In December, participants of the European Cold War Heritage Network met up in the Netherlands for two days to discuss and learn more about Europe’s Cold War heritage. EHT followed the group during their visit to Soesterberg Air Base – a former Dutch-American military air base turned nature reserve and heritage site – to see why this network reckons Cold War heritage has never been more relevant. “Slowly people are starting to realise that the Cold War is common European heritage.”
For Ben de Vries from the Dutch Cultural Heritage Agency (RCE), one of the driving forces behind the European Cold War Heritage Network, the two-day visit to the Netherlands is one of the network’s highlights after four online webinars: “The Cold War focus started initially with an assignment from the Dutch ministry for Culture to identify ‘potential Cold War heritage’ in the Netherlands. That meant looking into historic objects, ensembles and infrastructures, but also getting in contact with other countries”, he explains as our guide leads us over the former military air base.
Two years ago RCE Director Susan Lammers and De Vries mentioned their interest in Cold War heritage to other members European Heritage Heads Forum (EHHF) – an informal expert network for national heritage heads. And with success, as the European Cold War Heritage Network grew from it. “Connecting with other countries is vital to raise awareness on this kind of heritage”, states De Vries. “The Cold War is a shared heritage. Europeans on both sides of the former Iron Curtain have to deal with it, even though we may have different perspectives on the period.”
In comparison to De Vries, his Latvian colleague Asnāte Ziemele has indeed a rather different perspective on the Cold War period: “I had no idea people in West-Europe were dreading a Soviet invasion. For us in Latvia, it was the other way around: the Russians taught us to be afraid for the Americans”, she explains as we pass through the narrow corridors of concrete staff shelters.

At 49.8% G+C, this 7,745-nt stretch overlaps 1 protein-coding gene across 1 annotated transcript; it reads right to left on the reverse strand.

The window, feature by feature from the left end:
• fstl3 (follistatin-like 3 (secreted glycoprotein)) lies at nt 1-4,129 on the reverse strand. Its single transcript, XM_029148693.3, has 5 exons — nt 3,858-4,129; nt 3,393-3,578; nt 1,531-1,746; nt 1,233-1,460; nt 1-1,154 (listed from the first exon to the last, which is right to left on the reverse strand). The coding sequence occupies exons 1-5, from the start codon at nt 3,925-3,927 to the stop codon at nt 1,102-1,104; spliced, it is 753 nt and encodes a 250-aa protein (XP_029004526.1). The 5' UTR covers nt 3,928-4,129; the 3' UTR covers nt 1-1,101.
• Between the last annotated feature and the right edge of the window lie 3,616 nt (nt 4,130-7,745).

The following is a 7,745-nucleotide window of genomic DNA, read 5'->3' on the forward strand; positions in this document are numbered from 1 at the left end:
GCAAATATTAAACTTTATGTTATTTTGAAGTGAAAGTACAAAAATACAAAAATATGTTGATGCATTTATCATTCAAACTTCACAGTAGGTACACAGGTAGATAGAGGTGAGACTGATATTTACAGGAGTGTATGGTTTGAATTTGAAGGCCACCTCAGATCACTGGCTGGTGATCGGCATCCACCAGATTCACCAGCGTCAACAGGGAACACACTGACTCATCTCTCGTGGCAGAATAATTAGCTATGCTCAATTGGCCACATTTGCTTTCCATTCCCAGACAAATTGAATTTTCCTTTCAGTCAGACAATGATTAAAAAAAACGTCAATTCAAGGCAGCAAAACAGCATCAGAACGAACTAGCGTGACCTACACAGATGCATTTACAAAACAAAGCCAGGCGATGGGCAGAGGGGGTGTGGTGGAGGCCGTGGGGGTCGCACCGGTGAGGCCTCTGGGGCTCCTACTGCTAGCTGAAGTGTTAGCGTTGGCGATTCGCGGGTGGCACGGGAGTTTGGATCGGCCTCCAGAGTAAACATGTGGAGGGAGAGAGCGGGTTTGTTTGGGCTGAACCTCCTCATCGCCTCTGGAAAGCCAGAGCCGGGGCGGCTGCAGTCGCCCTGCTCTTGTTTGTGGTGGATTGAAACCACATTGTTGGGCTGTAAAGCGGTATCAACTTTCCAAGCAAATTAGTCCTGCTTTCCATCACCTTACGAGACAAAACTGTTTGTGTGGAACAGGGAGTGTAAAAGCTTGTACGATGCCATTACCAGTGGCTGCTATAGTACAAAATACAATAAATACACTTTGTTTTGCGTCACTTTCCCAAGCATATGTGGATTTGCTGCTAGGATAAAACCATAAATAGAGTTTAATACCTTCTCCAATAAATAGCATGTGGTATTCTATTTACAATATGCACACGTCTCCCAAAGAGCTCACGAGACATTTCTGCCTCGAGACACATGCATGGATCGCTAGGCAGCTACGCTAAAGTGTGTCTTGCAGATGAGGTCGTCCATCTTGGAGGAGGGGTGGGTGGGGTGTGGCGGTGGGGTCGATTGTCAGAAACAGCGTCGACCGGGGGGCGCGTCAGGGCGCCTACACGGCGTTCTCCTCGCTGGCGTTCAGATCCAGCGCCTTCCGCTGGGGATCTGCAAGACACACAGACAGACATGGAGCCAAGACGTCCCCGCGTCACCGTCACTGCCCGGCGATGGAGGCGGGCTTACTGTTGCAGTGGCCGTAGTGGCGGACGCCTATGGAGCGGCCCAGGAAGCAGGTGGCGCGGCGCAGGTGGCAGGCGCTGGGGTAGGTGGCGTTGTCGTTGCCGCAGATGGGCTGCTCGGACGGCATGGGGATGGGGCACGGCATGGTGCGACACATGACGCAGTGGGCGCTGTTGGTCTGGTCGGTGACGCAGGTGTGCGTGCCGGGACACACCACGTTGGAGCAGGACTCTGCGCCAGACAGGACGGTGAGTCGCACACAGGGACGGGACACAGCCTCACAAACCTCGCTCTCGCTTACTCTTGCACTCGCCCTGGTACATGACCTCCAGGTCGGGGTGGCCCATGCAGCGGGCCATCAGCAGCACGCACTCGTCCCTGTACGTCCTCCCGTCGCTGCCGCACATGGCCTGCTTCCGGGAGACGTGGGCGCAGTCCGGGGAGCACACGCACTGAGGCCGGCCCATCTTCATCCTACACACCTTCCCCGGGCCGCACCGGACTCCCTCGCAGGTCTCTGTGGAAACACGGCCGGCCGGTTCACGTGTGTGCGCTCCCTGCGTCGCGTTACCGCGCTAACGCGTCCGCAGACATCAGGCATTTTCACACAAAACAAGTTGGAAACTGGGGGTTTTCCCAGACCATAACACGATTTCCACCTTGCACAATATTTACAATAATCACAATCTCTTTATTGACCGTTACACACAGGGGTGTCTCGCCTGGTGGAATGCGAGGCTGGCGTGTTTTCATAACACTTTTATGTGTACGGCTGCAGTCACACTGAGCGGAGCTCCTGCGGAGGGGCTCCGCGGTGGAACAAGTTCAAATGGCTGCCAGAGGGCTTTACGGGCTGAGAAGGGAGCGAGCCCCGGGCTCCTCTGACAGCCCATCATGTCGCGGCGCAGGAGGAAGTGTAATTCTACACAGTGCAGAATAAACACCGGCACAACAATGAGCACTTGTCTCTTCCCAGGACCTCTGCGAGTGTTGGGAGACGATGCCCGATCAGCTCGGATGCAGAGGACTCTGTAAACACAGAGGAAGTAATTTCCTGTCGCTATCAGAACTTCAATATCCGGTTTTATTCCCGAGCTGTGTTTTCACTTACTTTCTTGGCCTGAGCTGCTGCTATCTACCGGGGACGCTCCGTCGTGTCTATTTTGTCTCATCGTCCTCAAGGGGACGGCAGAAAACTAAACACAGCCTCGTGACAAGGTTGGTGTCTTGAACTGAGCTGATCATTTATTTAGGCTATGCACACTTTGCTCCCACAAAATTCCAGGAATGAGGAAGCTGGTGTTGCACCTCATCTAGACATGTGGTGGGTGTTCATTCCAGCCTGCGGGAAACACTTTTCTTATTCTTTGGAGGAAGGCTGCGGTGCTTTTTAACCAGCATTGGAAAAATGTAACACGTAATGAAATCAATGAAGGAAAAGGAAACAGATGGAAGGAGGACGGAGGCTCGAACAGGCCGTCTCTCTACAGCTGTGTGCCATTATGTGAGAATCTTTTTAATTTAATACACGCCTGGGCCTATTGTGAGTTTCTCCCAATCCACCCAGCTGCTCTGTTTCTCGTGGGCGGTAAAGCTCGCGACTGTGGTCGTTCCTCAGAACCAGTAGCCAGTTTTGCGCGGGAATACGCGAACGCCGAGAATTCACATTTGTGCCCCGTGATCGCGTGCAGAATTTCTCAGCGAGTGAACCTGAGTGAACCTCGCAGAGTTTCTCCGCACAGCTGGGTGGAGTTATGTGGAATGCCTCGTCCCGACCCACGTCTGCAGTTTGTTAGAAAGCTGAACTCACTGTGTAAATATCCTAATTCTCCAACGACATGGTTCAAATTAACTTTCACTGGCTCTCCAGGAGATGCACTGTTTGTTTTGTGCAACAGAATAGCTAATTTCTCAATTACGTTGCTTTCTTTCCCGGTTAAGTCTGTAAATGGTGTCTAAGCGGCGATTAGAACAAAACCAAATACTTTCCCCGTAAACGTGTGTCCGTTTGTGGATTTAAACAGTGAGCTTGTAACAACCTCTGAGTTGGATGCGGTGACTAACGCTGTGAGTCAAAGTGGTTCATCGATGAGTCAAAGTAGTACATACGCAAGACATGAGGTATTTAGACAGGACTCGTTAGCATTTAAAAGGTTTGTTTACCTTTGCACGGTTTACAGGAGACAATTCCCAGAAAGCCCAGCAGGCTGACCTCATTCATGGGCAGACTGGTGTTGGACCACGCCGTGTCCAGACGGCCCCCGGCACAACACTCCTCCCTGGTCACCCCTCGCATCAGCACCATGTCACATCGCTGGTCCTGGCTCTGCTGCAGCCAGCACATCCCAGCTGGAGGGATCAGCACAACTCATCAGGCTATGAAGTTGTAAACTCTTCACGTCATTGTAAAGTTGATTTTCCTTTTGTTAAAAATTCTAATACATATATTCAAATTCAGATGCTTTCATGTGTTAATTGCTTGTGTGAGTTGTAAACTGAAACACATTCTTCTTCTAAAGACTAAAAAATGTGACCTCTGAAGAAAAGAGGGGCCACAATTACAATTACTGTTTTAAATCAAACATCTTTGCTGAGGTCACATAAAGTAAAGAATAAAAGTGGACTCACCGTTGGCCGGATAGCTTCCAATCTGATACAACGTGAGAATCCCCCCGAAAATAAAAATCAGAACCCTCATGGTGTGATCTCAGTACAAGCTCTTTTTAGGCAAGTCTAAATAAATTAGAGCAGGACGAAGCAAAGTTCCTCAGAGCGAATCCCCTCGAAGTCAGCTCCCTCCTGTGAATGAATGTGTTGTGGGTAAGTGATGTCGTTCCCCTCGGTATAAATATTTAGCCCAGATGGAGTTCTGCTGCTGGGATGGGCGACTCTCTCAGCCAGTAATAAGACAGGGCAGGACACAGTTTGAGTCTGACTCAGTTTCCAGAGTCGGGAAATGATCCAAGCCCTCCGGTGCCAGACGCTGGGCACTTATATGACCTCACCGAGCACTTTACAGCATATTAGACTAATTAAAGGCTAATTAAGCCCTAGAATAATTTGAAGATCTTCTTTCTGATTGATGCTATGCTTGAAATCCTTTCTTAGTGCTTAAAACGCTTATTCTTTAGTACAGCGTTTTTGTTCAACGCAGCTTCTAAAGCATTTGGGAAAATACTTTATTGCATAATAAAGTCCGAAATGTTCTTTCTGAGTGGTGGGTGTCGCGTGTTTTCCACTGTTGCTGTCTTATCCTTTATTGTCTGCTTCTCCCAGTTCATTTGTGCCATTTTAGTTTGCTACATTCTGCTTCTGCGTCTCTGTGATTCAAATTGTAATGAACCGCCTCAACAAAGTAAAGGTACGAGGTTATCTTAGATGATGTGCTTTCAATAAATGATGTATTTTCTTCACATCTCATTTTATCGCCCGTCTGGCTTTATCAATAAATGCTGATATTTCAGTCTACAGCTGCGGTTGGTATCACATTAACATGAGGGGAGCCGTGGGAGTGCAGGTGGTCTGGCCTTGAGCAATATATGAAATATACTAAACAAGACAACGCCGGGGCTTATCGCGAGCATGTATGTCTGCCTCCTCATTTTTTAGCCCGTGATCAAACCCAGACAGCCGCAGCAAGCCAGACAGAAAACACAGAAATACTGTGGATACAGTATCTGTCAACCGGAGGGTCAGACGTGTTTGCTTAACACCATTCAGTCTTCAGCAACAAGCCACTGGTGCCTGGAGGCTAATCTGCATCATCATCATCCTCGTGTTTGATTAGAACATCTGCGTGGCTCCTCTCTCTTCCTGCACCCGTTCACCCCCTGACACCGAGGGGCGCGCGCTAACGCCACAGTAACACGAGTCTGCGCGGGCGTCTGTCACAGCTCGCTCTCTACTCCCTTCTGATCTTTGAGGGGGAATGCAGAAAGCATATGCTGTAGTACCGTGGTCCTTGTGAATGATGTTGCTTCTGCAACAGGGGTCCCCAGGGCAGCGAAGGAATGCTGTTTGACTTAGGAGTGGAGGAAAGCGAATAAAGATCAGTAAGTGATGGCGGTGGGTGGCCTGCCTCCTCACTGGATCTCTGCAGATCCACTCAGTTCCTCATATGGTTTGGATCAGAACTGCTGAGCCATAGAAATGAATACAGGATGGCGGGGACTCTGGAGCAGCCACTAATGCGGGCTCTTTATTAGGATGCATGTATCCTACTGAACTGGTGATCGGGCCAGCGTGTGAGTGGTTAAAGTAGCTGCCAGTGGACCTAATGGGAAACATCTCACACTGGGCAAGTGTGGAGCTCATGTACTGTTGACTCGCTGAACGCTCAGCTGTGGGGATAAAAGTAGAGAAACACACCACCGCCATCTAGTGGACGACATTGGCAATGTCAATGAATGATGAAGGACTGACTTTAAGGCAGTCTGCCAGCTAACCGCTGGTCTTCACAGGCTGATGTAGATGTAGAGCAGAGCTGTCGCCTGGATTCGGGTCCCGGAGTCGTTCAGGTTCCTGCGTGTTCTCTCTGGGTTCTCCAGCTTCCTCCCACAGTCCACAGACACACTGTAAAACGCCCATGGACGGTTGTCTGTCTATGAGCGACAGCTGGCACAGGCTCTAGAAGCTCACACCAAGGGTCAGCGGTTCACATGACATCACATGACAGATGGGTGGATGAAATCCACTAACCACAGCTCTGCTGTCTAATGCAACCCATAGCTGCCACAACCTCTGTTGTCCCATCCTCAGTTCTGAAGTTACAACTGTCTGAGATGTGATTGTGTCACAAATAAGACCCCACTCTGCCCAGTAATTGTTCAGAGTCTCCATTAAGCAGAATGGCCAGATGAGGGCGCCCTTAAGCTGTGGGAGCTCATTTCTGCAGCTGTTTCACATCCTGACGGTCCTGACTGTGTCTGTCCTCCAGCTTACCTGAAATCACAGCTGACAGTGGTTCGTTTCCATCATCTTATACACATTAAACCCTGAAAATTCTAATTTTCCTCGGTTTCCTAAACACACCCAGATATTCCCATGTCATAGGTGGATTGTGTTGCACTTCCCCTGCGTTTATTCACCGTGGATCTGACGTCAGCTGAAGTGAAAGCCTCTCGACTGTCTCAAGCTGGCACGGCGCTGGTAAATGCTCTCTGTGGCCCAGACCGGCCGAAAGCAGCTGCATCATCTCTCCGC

When it comes to the preservation of Cold War heritage, Ziemele also notices differences: “There is very little preserved of this period in Latvia because we are not too fond of it in general. We only have a few Soviet bunkers that are well-preserved by accident: they were built in the 1990s, close to the dissolution.” But she sees that the interest in this heritage is picking up: “Nowadays there are successful tours on military heritage organised, and both foreign tourists and Latvians take part.”
Not all heritage agencies across Europe have the time or recourses to deal with Cold War heritage in their country: “No wonder, they have other urgent matters to attend to like sustainability or making heritage climate proof”, De Vries points out. “And many things about the Cold War are hidden, forbidden or forgotten. It’s not easily accessible.”
Nonetheless, De Vries notices that heritage organisations want to do more with the history of the Cold War: more and more decide to attend the half-yearly webinars of the network. “We attempt to broaden our knowledge on this topic together and learn from more experienced organisations and countries such as Denmark and the United Kingdom.” Discussing conservation and site management issues is part of that, but nothing beats actual on-site discussion and exchange: “This two-day visit has been incredibly inspiring”, says De Vries.
And his words ring true as we enter a former American command bunker with a replica of the Warsaw Pact’s plan of attack on West Germany, Denmark and the Netherlands on display. One of the Danish participants recognizes the map: “It’s not the actual attack plan, but these maps were drawn as a military exercise.” He continues to carefully explain the idea behind certain points of interest and how to read the map. “Unbelievable”, smiles our guide. “I didn’t know this, and I have been giving tours for years.”
Asking relevant questions
The two-day visit is not just to admire historical objects and sites, Cold War heritage is also becoming more relevant in the public debate. “Due to global events, like the situation in Ukraine, people are more interested than before when they hear about the old military bunkers and hardened aircraft shelters in for example Soesterberg”, De Vries says. “They wonder: ‘what should we do with them? should we start reusing them in case of the worst? Or convert them into museums, cultural workplaces, or temporary offices?’ Easier said than done because most of these buildings are not even safe to enter, let alone use.”
De Vries reckons the European Cold War Heritage Network could help provide answers: “As more countries join, we can explore more subjects. For example, our next focus is Cold War heritage in Southern Europe.” In the future, De Vries would like to see the network organising conferences and coordinating publications to find answers. “You see, despite being such young heritage – just 30 years old – Cold War heritage is incredibly relevant to this day.”